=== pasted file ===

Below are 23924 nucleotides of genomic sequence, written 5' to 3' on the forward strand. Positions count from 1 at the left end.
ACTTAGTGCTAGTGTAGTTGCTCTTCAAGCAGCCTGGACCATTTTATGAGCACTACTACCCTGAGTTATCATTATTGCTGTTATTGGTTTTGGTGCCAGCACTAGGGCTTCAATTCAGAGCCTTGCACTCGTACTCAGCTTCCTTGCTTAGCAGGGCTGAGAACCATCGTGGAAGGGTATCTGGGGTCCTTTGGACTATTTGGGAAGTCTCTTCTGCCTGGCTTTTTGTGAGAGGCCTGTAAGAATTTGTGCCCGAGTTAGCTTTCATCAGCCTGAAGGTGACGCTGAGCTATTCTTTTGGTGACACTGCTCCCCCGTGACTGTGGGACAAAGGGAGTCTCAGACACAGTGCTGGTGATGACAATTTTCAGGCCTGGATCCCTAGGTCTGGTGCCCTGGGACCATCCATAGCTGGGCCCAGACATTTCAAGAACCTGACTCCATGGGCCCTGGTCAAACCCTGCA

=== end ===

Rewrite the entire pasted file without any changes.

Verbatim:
Below are 23924 nucleotides of genomic sequence, written 5' to 3' on the forward strand. Positions count from 1 at the left end.
ACTTAGTGCTAGTGTAGTTGCTCTTCAAGCAGCCTGGACCATTTTATGAGCACTACTACCCTGAGTTATCATTATTGCTGTTATTGGTTTTGGTGCCAGCACTAGGGCTTCAATTCAGAGCCTTGCACTCGTACTCAGCTTCCTTGCTTAGCAGGGCTGAGAACCATCGTGGAAGGGTATCTGGGGTCCTTTGGACTATTTGGGAAGTCTCTTCTGCCTGGCTTTTTGTGAGAGGCCTGTAAGAATTTGTGCCCGAGTTAGCTTTCATCAGCCTGAAGGTGACGCTGAGCTATTCTTTTGGTGACACTGCTCCCCCGTGACTGTGGGACAAAGGGAGTCTCAGACACAGTGCTGGTGATGACAATTTTCAGGCCTGGATCCCTAGGTCTGGTGCCCTGGGACCATCCATAGCTGGGCCCAGACATTTCAAGAACCTGACTCCATGGGCCCTGGTCAAACCCTGCA